Who misses Koizumi more, the Japanese people or the foreign press?

This week’s Economist and today’s FT both carry articles discussing the shadow cast by former Prime Minister Koizumi over the Upper House elections — and over his hapless and, according to Mr. Koizumi, kawaiso successor.

I have no doubt that there are segments of public opinion and sections of the LDP that would be glad to see Mr. Koizumi sweep back into the spotlight and the premiership, the greatest comeback since Michael Jordan decided that baseball really wasn’t his thing after all. But these articles suggest another part of the story: foreign correspondents responsible for Japan are longing for the bygone Koizumi days, when the prime minister was always good for a quirky story for the readers back home.

David Pilling’s article in the FT shows “Samurai” Koizumi on the campaign trail in Saitama, and documents how he wows the crowd, making Prime Minister Abe an object of pity, not of scorn. Pilling, of course, is sure to note the problem with leaning on Mr. Koizumi too much: “While helping to rally the LDP faithful, they also remind voters of the differences between his charismatic term and that of the less experienced Mr Abe, who has struggled to win over the Japanese public.” It is not for nothing that Mr. Abe turned down earlier offers of support from Mr. Koizumi; the Abe camp is all-too-aware of the differences between their man and the beloved Mr. Koizumi. Of course, now, with his government’s back firmly to the wall, Mr. Abe will hold nothing in reserve and so Mr. Koizumi is on the trail, cracking jokes.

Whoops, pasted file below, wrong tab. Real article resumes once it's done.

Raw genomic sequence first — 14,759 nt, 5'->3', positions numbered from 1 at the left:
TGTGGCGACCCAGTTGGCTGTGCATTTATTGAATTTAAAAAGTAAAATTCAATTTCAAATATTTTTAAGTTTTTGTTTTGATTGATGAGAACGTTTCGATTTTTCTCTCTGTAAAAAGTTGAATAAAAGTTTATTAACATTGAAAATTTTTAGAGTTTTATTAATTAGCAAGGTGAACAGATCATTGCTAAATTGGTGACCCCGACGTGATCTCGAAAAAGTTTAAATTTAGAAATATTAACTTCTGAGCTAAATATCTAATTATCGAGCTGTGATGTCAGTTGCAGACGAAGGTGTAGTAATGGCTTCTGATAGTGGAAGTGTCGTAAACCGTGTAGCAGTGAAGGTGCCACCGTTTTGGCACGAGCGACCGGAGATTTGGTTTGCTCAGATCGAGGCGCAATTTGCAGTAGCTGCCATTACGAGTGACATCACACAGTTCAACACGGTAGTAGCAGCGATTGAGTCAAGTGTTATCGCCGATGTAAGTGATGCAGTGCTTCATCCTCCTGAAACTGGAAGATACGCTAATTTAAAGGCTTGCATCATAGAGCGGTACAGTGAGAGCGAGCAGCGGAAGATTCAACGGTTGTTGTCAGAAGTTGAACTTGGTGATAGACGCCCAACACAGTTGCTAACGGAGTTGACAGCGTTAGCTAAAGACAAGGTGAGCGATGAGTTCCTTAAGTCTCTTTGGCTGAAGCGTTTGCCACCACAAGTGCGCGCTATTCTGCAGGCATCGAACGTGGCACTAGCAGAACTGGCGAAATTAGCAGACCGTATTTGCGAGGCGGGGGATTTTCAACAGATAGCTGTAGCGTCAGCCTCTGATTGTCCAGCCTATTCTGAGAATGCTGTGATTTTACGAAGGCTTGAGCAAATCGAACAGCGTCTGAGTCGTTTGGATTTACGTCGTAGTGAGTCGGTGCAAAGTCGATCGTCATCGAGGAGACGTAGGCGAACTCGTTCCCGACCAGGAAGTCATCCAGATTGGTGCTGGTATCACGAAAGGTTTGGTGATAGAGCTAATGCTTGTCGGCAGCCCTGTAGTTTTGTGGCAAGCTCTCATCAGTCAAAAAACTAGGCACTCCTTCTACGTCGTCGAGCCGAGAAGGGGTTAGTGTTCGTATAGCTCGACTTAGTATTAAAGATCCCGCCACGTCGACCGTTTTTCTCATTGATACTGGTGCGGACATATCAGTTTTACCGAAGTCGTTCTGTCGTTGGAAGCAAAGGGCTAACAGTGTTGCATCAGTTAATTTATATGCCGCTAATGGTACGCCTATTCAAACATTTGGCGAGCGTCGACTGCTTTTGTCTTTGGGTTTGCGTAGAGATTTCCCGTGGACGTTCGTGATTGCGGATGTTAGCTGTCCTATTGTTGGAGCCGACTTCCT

The Economist goes a step further and asks the question of whether Mr. Koizumi or Mr. Abe is the exception as far as twenty-first century Japanese prime ministers go. I have weighed in on this matter before (also here and here) — I think Mr. Abe signifies a reversion to pre-Koizumi LDP governance. The Economist seems to fall on the other side of the divide, largely on the basis of the persistence of a Koizumi “anti-factions, non-faction” faction in the LDP, a study group of some thirty Koizumi followers who are “market-oriented and internationalist” and who will not, according to Inoguchi Kuniko, leave the LDP and can in fact draw DPJ members into the LDP fold.

I think The Economist overstates the significance of this Koizumi coterie. These Koizumians are a tribute to the power of his reformist ideas, for certain, but the very existence of the group does not automatically suggest that they carry weight within the party. Indeed, the strength of the Koizumi “faction” will be tested this month as the Upper House members elected by way of Mr. Koizumi’s coattails in 2001 face their first post-Koizumi challenge while being led into the fray by a prime minister who has actively distanced himself from their champion. And in the aftermath of the election, the LDP’s ability to entice members of the DPJ to defect may be tested if the governing coalition has to struggle to cobble together a working majority in the Upper House.

Whatever the future of the LDP, it does not seem to be going in the direction desired by Mr. Koizumi. Having fended off Mr. Koizumi and his calls to destroy the LDP, the party’s barons are not about to go down that road again — which could very well hasten the party’s demise, particularly as the political system shifts to reflect the ongoing urbanization of Japan.

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